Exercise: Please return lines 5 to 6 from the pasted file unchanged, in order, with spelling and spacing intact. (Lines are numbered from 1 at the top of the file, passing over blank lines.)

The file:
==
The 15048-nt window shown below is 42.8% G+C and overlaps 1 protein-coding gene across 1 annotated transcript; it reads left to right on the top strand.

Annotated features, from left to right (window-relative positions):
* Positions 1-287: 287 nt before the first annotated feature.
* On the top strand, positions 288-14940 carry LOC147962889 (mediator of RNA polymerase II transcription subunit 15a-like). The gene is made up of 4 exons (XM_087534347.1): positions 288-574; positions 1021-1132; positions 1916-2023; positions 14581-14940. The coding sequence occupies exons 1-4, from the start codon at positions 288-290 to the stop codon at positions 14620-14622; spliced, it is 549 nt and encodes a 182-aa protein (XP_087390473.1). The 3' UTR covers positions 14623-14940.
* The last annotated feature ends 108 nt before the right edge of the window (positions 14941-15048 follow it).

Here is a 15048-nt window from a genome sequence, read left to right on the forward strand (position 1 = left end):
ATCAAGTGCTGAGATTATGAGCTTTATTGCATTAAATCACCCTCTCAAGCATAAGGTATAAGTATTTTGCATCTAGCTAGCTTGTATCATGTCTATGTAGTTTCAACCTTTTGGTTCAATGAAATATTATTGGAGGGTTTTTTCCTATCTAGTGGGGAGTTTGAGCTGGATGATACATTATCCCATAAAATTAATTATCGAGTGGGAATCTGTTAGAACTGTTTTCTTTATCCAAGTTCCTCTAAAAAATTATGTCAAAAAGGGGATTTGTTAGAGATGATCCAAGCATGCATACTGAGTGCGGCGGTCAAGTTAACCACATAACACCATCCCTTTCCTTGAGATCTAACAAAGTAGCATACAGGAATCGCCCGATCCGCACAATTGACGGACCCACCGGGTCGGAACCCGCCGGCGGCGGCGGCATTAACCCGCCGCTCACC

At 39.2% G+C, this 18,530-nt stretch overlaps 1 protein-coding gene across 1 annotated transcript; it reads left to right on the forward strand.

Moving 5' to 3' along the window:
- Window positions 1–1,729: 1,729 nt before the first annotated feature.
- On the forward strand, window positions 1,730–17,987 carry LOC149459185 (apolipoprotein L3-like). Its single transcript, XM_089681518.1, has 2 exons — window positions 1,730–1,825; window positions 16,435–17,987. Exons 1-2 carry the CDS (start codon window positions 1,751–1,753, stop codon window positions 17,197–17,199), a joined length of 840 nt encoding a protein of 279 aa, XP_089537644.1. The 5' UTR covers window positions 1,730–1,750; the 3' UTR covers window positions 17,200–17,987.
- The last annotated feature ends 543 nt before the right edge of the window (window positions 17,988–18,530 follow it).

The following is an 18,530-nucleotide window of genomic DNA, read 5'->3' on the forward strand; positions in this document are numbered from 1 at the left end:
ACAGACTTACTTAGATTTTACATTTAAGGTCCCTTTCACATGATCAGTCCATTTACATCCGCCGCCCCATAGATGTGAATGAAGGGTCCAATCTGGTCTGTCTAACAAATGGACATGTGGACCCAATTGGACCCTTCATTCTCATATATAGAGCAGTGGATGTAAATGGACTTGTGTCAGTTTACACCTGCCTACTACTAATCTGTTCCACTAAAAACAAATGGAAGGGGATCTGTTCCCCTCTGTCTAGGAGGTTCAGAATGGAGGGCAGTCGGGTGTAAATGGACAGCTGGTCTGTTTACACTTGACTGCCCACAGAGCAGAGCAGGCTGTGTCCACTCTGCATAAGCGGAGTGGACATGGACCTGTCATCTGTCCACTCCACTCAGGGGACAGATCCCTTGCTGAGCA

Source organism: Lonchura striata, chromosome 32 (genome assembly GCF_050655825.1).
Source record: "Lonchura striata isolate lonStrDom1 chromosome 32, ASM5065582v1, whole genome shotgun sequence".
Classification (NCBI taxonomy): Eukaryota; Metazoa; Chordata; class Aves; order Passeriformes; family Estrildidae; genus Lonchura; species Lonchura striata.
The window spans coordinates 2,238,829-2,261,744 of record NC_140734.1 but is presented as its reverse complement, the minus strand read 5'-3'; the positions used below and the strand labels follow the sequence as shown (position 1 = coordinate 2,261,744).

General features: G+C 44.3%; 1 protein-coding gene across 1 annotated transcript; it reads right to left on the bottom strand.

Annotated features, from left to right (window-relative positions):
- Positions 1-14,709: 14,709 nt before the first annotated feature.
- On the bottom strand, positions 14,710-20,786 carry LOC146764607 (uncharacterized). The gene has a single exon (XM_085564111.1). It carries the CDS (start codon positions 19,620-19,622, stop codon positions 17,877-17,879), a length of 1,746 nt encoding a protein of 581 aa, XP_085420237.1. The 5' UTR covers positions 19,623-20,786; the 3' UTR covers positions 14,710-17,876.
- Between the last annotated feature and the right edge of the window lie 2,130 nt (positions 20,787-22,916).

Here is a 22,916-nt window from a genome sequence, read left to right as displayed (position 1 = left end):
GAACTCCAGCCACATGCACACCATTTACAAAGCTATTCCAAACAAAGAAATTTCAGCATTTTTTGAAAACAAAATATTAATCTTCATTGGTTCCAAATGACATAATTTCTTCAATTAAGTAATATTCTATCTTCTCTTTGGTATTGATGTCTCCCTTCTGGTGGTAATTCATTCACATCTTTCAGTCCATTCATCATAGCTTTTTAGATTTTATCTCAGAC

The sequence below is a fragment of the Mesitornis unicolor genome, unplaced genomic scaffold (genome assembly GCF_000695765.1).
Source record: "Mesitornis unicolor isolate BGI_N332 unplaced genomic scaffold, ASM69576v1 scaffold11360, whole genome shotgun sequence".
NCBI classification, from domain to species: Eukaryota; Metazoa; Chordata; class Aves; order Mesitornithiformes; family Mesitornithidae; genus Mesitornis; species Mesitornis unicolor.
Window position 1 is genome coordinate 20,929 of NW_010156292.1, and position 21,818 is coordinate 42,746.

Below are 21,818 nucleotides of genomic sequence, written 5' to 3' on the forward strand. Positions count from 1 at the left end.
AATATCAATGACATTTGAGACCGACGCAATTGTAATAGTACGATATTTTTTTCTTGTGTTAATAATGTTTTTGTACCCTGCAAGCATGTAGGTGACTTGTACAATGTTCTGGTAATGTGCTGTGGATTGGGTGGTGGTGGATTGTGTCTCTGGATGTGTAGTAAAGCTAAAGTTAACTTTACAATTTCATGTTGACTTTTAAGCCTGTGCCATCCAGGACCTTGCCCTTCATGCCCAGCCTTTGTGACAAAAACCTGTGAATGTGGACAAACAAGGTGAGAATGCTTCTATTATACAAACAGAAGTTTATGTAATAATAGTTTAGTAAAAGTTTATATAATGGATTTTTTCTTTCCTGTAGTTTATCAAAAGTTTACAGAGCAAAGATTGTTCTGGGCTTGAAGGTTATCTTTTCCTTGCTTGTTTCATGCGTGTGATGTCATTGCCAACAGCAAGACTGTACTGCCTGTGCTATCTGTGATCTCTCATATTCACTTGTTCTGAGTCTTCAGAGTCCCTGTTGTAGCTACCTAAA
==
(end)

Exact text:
* The last annotated feature ends 108 nt before the right edge of the window (positions 14941-15048 follow it).

Here is a 15048-nt window from a genome sequence, read left to right on the forward strand (position 1 = left end):